Whenever we have a client with a new puppy or kitten, we always explain when they should spay or neuter their pet. An overwhelming majority of my clients follow through with our instructions, but others just don’t seem to understand how important this is. There are at least three serious reasons.
Pet overpopulation. Thousands of unwanted dogs and cats are euthanized every year in metro Atlanta because they don’t have homes. This includes old animals as well as young, ugly as well as really cute and fuzzy. Our area shelters do the very best they can. They try to care for animals as long as they possibly can, hoping they are adopted, but in the end there are just not enough resources and room for all the animals dumped at their doorsteps.
The math is shocking. One cat can produce three litters a year. Dogs can have two. Both dogs and cats come into heat as early as 6 months of age; cats can come back into heat while they are still nursing kittens. They are reproductive machines, and the number of offspring one female can produce in a lifetime becomes mind-numbing.
Cats will begin to come into heat as the days start to get longer. It is hard to imagine during these cold winter days, but the days are already growing longer. That kitten you adopted last summer will be in heat soon, if she’s not already. Call your vet and make the appointment.
A healthier pet. Dogs and cats that are not spayed have a greatly increased risk of breast cancer. Spaying them before their first heat cycle drops this risk to almost zero. Unspayed pets are also at risk for pyometra, a life-threatening infection of the uterus. In dogs, the risk increases with age. We have seen cats of all ages affected.
In an unneutered male, the testosterone rises as he hits adolescence. He then finds a way to break out of the house or yard and chase girls. By far, these are the most common dogs to become lost or hit by a car.
Additionally, as long as a male is “intact,” or not neutered, his prostate will continue to grow and grow. Eventually, in older males, this will lead to painful bowel movements and an increase in bladder and prostate infections. There are also several tumors that are more likely to develop in these guys.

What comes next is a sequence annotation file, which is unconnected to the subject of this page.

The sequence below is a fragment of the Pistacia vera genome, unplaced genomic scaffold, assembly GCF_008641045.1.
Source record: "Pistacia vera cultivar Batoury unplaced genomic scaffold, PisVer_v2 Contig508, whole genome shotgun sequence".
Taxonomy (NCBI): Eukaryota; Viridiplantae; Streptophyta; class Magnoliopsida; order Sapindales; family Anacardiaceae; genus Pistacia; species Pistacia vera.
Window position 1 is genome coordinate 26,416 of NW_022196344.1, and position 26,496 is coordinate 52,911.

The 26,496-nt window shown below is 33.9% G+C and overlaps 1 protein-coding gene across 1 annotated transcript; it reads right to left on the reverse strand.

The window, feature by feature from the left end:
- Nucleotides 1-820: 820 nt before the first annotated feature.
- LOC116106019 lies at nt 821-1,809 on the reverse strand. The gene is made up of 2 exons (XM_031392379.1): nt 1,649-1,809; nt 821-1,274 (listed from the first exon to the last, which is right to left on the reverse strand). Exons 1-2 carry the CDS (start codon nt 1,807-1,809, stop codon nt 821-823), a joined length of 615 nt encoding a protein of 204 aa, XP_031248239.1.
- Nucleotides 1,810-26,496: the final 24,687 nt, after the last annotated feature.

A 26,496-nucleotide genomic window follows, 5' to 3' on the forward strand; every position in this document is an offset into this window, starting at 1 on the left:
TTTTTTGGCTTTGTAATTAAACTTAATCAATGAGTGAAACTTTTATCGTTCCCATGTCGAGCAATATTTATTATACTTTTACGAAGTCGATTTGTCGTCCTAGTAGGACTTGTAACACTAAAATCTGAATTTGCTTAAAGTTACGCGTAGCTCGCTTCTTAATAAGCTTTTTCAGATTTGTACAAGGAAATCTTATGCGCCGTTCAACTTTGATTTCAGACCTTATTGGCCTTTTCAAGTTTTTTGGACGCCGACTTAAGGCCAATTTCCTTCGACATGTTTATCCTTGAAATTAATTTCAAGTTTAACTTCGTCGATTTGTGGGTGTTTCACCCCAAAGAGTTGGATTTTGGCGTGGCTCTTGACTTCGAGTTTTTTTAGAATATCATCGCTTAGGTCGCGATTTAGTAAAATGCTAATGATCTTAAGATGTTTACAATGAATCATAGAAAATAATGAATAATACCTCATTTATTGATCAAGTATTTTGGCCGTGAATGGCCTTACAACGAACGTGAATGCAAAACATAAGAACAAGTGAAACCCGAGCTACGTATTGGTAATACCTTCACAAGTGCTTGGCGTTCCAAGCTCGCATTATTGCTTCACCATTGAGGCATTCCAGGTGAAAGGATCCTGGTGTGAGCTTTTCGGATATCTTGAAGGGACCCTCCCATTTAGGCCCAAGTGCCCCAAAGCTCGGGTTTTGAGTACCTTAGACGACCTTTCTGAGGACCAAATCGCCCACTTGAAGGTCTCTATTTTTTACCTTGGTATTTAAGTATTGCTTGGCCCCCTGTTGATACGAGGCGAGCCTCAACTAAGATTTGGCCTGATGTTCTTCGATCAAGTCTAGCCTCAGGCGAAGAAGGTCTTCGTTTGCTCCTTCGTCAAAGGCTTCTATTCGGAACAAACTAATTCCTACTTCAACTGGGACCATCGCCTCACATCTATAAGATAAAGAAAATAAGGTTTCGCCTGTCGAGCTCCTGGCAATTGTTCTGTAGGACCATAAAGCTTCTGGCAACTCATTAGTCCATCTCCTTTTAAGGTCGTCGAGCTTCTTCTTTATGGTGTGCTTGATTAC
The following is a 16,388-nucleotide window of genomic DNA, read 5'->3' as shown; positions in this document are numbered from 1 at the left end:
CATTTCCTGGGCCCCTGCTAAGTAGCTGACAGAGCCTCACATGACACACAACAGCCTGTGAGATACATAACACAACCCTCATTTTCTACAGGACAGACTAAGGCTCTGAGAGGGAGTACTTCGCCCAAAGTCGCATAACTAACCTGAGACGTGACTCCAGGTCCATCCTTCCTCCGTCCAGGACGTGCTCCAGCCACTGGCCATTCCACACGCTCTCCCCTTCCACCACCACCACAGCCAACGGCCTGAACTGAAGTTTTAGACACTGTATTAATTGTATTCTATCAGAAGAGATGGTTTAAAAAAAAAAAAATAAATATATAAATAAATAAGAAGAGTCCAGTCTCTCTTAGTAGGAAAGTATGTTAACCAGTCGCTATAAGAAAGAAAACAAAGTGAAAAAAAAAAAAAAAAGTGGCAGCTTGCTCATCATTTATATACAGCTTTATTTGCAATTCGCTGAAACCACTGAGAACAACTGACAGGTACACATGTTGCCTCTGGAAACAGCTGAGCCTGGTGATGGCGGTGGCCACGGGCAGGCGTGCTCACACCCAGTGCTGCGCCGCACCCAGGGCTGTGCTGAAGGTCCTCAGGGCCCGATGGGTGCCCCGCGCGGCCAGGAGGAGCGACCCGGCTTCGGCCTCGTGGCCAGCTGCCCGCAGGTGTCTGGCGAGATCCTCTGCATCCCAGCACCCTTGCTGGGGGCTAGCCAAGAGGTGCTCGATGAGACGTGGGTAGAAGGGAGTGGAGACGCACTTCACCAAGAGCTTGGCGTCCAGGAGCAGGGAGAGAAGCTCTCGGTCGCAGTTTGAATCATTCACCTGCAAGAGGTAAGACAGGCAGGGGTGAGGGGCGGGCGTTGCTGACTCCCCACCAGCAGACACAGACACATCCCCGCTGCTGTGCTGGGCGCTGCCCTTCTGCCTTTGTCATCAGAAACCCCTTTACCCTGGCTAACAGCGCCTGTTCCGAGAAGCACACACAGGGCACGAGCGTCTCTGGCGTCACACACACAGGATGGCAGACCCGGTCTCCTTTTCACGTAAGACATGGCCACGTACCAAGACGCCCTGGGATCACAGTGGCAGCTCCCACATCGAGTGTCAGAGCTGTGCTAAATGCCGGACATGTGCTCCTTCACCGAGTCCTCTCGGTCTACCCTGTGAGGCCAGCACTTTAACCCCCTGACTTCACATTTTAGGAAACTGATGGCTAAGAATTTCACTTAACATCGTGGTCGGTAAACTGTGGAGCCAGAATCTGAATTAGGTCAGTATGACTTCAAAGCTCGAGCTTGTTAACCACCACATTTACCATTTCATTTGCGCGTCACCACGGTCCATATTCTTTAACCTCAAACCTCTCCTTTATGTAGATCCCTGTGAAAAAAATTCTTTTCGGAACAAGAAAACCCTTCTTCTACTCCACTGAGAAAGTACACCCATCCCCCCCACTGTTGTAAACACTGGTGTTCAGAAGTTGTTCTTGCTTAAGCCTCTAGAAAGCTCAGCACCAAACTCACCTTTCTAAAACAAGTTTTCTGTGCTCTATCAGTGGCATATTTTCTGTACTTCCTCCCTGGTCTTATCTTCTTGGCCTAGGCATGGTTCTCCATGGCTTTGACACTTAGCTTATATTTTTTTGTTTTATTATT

Behavior issues. While no cat urine smells good, the urine of an intact adult tom cat will bring tears to your eyes. Tom cats spray their territory, both inside and outside your home. They fight with other cats for sport, making them far more likely to contract feline AIDS or feline leukemia (not to mention coming home really beaten up).
Some breeds of dogs should definitely be neutered to decrease the potential for aggression. Other breeds, especially toys, should be neutered to decrease the tendency to mark territory. Long after they are housebroken they suddenly decide to mark furniture, drapes, shoes – you name it – to prove they live there. There is no way to stop this behavior except to neuter them – but this may not help once the pattern has become ingrained. Better to neuter them before they start to mark.
Call your veterinarian and have your pet neutered or spayed. It is never too late. Tremendous advances in anesthesia and pain management make this a truly safe, routine procedure in our hospitals. The homeless pets will thank you; your carpet will thank you and your pet will thank you.